- Jean H. Lee may have been the first person to send a mobile tweet from North Korea
- The country last month launched a new 3G wireless network, available only to foreigners
- Lee, of the AP, is the only U.S. reporter granted regular access to the secretive nation
- She spoke Saturday at the South by Southwest Interactive festival in Texas
"North Korean social media." In the famously restrictive country, where people have almost no Internet contact with the outside world, it sounds like an oxymoron.
But on February 25, Jean H. Lee of the Associated Press became perhaps the first person to send a mobile tweet from North Korea when she posted a message on the country's new 3G wireless network, available only to foreigners.
As the AP's bureau chief for both South and North Korea, Lee is the only American news reporter granted regular access to the secretive nation, which she has visited more than 20 times. She offered a rare glimpse of digital life beyond the DMZ -- the strip of land separating North Korea from its more open rival to the south -- during an onstage chat here Saturday at the South by Southwest Interactive festival.
At a time when North Korea is responding to tougher sanctions from the U.N. Security Council with angry rhetoric and threats, Lee described a country with two parallel digital worlds -- one for residents and another for foreign visitors. While foreigners now have access to fast broadband Internet, with no firewall blocking certain sites, North Koreans can only use a state-controlled intranet service.
The country lags behind much of the world when it comes to digital adoption, but there are signs that North Korea is trying to catch up, Lee said. The new Koryolink 3G network -- jointly owned by the North Korean government and an Egyptian company -- that launched last month marks a shift in policy for Kim Jong Un's regime, which also has recently begun to allow foreigners to bring their cellphones into the country.
"We are starting to see more openness," she said. "We're talking baby steps. They're a long way from being a free and open society."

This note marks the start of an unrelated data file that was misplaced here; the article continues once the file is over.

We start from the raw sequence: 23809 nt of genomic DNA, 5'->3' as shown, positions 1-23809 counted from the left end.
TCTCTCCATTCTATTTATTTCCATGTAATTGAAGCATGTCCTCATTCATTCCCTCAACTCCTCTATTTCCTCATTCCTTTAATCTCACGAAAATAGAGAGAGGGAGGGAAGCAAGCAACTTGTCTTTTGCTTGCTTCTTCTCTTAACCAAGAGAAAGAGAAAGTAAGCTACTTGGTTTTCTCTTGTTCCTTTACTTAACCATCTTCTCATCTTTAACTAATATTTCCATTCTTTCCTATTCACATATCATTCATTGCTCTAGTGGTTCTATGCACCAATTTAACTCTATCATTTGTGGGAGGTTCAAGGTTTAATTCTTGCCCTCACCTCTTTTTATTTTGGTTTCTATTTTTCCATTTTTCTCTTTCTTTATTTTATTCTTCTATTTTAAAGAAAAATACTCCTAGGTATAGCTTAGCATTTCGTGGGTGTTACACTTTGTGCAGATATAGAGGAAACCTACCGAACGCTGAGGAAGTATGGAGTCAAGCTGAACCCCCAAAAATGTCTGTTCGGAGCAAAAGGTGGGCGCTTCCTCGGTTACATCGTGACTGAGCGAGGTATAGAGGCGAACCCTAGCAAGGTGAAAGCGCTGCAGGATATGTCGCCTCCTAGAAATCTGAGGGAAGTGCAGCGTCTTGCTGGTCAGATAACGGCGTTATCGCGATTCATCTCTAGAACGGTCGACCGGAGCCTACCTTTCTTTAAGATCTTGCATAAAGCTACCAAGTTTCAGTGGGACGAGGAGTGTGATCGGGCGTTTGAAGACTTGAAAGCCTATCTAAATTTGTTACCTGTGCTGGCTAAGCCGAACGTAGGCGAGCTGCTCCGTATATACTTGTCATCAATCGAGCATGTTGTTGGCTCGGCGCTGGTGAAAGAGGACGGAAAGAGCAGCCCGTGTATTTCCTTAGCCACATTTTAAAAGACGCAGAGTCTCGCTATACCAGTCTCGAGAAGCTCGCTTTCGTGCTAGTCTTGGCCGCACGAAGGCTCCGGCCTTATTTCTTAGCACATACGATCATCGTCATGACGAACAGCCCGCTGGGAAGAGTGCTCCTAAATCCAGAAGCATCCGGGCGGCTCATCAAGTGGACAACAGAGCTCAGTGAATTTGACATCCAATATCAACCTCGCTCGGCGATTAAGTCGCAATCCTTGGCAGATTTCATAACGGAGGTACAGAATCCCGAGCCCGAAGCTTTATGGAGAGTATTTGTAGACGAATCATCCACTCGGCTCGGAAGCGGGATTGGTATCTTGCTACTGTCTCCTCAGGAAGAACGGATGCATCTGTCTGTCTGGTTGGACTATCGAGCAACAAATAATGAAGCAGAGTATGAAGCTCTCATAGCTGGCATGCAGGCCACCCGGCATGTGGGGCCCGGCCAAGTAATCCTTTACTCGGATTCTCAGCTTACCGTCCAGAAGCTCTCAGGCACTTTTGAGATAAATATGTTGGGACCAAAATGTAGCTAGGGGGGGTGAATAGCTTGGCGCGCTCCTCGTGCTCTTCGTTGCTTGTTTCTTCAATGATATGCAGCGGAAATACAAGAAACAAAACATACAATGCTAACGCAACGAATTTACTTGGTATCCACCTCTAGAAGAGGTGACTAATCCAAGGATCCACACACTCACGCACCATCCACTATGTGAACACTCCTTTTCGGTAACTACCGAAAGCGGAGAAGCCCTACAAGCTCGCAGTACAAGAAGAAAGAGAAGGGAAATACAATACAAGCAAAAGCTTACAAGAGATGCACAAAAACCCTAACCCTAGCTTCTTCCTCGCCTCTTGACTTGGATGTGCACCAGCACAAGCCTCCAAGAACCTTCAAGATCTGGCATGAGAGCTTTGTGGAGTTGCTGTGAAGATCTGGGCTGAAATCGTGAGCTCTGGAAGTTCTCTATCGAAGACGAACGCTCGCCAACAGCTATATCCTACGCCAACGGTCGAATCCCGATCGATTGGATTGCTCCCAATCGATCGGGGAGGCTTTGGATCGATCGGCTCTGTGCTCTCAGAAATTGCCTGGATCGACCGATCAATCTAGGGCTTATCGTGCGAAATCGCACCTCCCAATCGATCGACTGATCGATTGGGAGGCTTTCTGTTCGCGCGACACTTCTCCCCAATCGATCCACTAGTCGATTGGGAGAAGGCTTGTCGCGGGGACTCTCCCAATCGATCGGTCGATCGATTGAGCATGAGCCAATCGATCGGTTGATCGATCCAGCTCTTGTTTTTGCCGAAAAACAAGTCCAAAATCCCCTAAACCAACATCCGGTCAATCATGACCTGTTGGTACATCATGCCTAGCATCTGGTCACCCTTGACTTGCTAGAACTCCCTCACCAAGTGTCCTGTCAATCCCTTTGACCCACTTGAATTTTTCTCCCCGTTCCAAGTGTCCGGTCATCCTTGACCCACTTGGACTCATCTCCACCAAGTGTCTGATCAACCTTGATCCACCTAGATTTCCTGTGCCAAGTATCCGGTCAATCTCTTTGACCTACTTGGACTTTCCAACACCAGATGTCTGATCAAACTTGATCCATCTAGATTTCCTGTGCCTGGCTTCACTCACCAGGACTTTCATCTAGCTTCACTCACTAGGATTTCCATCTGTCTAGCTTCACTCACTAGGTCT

When Lee first visited Pyongyang in 2008, security officers confiscated her iPhone at the airport, she said.
"I freaked out," she said. "I tried to hide it in my pocket."
Lee is joined in her social media updates from Pyongyang by AP photographer David Guttenfelder, who posts images often to his 71,000 Instagram followers. His photos offer a fascinating peek at North Korean life and culture: Teens skating on a roller track, a woman braving a snowstorm, photos of his in-flight meal on Air Koryo, North Korea's airline.
Lee said that North Korea, a country of about 25 million people, has only about 1 million cellphones, although the devices are gaining in popularity. North Koreans can't access Facebook or Twitter, although they have primitive social networks -- sort of like online bulletin boards -- where users share thoughts about innocuous topics such as pop music, she said.
Everything North Koreans do online is tied to their identity, Lee said, so it's easy for the government to monitor users' intranet behavior. Lee said she has spent a little time on the country's limited web but hasn't seen any evidence of people using underground networks to talk more freely.
"I would like to (see that). But it would be very dangerous, I imagine," she said. "They have a culture of fear in North Korea that still exists. That's something that isn't going to change right away."
When former NBA star Dennis Rodman made a bizarre visit to Pyongyang last month, Lee said she encouraged the unlikely ambassador to take advantage of the nation's new 3G cellular network. He took her advice, later tweeting, "I come in peace. I love the people of North Korea!"
Lee said the North Korean government has never tried to censor what she reports. But she is mindful that authorities may be monitoring her Web use.
"In any situation where I'm accessing their broadband, they can probably see everything I'm doing," she said.